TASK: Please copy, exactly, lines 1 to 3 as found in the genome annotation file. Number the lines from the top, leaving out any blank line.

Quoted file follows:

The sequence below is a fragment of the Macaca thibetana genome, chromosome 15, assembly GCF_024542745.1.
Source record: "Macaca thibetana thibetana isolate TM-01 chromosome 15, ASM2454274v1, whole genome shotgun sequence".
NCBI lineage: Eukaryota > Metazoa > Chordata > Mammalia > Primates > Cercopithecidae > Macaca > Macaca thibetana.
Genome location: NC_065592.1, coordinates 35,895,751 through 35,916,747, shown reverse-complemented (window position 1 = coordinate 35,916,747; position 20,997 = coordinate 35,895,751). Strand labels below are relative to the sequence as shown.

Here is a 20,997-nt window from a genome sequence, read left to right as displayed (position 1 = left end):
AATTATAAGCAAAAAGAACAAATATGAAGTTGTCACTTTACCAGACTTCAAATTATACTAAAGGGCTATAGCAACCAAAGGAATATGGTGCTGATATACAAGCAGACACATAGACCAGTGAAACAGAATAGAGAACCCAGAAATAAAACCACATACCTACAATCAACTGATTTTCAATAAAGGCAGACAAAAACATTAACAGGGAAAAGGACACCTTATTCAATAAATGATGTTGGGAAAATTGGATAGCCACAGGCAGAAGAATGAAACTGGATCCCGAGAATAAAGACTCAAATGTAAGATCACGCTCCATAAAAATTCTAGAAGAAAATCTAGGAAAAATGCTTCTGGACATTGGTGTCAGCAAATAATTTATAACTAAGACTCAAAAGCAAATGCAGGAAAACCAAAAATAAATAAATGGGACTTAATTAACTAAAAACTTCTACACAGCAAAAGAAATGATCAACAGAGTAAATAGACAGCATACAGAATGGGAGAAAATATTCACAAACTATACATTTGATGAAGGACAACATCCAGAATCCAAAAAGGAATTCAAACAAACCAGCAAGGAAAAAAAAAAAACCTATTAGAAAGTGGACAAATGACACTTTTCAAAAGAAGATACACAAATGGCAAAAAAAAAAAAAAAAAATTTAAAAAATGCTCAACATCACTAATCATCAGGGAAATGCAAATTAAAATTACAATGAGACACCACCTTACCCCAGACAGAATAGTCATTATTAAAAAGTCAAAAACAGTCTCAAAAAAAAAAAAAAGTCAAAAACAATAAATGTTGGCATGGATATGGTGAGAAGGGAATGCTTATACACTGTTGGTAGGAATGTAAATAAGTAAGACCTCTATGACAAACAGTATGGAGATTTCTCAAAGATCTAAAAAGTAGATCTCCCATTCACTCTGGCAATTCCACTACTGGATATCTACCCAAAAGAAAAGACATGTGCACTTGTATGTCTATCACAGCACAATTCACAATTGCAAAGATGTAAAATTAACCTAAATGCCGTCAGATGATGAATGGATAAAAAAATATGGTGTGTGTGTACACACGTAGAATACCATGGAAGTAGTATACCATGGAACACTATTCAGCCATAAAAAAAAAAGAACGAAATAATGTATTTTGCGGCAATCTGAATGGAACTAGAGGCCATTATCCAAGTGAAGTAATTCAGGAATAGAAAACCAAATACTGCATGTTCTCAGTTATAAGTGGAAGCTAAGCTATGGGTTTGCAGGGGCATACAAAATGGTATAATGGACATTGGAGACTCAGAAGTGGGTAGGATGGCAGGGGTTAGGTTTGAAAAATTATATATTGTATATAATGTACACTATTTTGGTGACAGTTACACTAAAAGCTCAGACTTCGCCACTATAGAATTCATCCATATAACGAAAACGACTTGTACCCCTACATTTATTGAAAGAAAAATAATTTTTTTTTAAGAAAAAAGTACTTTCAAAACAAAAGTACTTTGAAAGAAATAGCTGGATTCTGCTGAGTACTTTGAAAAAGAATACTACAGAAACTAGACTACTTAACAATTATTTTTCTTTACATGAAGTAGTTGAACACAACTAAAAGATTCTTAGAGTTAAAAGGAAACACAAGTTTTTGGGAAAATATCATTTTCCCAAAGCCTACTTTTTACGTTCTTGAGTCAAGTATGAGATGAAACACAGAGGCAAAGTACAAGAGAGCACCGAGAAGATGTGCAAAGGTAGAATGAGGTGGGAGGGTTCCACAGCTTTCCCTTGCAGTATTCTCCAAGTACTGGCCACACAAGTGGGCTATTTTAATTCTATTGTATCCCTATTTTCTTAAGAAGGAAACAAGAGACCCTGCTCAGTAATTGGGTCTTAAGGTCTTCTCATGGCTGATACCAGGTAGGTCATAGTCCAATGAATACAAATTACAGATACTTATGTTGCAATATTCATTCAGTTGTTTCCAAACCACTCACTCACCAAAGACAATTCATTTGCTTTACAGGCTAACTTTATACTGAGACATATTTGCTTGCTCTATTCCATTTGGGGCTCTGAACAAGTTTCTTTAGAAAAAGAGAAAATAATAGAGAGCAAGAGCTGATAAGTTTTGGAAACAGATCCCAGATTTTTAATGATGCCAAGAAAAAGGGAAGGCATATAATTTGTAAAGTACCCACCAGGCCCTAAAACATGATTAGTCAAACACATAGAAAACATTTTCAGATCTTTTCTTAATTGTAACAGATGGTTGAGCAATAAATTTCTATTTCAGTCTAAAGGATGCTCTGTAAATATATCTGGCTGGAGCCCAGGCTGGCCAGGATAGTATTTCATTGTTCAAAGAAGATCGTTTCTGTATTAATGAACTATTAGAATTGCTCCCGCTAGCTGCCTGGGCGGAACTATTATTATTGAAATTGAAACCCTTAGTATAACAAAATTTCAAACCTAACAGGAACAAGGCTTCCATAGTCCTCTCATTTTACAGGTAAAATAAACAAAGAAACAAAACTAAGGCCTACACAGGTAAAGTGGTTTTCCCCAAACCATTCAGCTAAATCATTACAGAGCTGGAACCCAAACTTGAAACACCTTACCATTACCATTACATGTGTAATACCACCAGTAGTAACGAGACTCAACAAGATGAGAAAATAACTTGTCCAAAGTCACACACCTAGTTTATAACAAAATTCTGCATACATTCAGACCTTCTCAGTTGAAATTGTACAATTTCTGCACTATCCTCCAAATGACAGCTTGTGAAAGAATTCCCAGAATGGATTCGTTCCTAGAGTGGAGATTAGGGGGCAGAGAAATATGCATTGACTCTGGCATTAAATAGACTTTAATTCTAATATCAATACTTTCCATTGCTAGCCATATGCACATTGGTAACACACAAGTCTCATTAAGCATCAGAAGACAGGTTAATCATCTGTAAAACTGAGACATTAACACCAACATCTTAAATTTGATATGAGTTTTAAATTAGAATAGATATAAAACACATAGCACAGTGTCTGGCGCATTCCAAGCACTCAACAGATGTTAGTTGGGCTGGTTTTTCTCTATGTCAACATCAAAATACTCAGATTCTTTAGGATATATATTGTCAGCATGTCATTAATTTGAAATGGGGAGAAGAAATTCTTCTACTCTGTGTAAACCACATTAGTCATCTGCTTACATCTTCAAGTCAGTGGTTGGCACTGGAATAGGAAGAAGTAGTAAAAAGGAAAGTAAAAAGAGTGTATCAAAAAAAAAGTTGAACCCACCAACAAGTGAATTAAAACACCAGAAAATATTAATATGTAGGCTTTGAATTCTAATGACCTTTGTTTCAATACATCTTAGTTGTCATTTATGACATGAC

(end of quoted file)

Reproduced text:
The sequence below is a fragment of the Macaca thibetana genome, chromosome 15, assembly GCF_024542745.1.
Source record: "Macaca thibetana thibetana isolate TM-01 chromosome 15, ASM2454274v1, whole genome shotgun sequence".
NCBI lineage: Eukaryota > Metazoa > Chordata > Mammalia > Primates > Cercopithecidae > Macaca > Macaca thibetana.